Friday, January 06, 2006

US bestsellers of 2005

If you were interested by the list of the UK's 100 top sellers of 2005, then you may also care to look at the Book Standard's list of the top 200 sellers in the US.

At number 194, for instance, we have William Golding's Lord of the Flies. This was not a very exciting or satisfactory book even when it first came out, in 1954 (and I speak as one who taught just such classes of small boys), but it is widely held to be Significant, and is, I gather, much taught in US colleges. Which just goes to show how profitable it can be to get on to the essential reading lists of the Eng. Lit. guys. Unfortunately Golding died in 1993 so he isn't around to benefit personally.

2 comments:

Ivan Prokopchuk said...

There was a scathing review of Lord of the Flies in the Atlantic magazine, ten years after, about September, l965. I forget the author, but he had no patience at all to what he termed "the parvenu of slipstick-wielders and computer hacks", all of them know-nothings, whose flagship novel seemed to be Lord of the Flies. Upgraded bluecollar types, the reviewer maintained, who had no backround save in their specialized fields.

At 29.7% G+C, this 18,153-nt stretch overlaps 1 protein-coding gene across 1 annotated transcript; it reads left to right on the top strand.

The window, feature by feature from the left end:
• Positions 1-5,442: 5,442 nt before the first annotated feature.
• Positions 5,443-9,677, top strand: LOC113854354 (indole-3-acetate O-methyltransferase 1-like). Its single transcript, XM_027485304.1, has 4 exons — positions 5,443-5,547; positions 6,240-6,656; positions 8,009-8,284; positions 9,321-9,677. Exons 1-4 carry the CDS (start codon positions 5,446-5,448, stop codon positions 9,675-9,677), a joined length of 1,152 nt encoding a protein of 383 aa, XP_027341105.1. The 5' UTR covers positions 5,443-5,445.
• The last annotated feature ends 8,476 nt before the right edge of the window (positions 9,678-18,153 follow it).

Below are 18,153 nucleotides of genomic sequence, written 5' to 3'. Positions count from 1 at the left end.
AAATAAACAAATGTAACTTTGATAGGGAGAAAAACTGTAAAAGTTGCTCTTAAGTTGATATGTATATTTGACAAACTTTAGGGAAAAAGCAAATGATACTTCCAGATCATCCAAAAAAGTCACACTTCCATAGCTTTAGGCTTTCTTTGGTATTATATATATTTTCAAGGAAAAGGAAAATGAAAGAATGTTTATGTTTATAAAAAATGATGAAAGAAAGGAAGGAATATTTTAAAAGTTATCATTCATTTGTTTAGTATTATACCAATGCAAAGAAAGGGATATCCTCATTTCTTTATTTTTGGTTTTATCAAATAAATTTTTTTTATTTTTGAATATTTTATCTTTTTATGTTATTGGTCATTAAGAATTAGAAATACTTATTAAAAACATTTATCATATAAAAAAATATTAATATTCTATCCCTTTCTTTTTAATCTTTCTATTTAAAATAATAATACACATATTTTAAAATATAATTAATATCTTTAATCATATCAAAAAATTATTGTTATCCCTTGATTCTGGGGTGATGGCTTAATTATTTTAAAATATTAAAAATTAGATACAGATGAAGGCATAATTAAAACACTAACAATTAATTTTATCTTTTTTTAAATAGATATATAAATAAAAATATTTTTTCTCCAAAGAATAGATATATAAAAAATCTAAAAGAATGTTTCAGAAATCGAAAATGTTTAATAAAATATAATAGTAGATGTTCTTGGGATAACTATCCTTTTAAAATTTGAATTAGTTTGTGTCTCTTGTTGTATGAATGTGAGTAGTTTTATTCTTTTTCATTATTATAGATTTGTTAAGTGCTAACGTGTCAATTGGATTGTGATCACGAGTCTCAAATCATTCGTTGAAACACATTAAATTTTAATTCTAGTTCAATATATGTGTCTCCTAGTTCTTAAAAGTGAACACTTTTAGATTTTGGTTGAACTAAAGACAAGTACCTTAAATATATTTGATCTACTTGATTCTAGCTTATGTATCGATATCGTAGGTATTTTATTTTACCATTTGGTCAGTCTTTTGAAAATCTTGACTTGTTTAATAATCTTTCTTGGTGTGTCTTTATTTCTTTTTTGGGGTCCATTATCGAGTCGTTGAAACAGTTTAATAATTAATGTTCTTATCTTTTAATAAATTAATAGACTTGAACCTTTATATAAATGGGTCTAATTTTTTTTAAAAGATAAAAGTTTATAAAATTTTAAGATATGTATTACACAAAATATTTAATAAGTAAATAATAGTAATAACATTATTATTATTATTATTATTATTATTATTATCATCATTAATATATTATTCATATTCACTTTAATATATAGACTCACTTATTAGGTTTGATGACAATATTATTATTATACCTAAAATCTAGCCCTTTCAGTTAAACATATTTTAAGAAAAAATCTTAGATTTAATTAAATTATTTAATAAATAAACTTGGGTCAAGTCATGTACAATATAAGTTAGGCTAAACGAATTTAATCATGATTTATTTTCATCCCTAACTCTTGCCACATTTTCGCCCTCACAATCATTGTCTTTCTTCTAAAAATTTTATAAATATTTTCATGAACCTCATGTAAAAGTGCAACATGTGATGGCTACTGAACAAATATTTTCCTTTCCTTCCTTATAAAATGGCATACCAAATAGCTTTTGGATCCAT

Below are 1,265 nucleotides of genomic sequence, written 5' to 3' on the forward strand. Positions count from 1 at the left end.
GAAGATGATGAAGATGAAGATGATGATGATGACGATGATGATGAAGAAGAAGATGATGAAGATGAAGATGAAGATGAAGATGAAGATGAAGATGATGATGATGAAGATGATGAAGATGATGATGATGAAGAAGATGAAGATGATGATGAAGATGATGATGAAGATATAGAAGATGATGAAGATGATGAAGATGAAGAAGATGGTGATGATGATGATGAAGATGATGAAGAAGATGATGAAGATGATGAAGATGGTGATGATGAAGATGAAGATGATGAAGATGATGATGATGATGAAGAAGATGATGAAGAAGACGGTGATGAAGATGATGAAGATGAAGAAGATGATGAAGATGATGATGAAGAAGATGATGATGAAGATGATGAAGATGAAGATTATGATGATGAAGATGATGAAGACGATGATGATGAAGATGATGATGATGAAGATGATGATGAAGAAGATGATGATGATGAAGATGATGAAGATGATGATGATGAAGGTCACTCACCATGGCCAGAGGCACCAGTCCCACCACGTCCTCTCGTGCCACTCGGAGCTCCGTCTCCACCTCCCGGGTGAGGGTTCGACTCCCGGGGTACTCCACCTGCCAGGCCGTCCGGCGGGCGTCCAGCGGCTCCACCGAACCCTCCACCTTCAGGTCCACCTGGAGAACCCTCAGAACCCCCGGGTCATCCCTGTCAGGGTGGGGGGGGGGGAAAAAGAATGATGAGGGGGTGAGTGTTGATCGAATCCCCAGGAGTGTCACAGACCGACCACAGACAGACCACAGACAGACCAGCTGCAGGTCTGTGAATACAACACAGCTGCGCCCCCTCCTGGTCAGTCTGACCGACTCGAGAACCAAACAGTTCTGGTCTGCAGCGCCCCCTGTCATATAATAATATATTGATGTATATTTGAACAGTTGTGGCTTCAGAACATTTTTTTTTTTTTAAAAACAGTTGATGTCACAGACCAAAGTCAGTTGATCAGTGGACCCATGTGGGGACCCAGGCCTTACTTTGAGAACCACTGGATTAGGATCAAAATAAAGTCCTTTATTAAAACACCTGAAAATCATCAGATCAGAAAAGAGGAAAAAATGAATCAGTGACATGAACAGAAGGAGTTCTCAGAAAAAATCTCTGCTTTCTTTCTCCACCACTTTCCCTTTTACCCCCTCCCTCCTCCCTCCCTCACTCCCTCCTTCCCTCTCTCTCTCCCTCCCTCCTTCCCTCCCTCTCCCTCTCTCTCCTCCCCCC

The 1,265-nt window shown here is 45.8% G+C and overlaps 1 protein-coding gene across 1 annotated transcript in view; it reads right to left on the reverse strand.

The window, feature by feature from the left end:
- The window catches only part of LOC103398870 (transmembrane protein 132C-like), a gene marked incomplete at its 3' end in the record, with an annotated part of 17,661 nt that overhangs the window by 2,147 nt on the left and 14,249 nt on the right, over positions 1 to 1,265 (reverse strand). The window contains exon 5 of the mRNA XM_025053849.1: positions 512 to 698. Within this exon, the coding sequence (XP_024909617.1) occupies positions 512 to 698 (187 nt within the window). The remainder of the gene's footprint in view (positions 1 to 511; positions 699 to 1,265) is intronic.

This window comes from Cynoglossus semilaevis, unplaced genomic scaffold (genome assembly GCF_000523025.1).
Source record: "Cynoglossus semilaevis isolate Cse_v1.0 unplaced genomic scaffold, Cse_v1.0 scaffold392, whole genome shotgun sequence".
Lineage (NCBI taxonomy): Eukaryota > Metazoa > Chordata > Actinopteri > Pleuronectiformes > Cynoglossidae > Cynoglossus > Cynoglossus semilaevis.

A novel for dunces.
Shades of Alexander Pope!

archer said...

I was about 11 or 12 when I read it. I remember thinking that it was pretty tame, and that my sixth grade class would just start killing each other right away, in Chapter 1, starting with that fat kid with the athsma.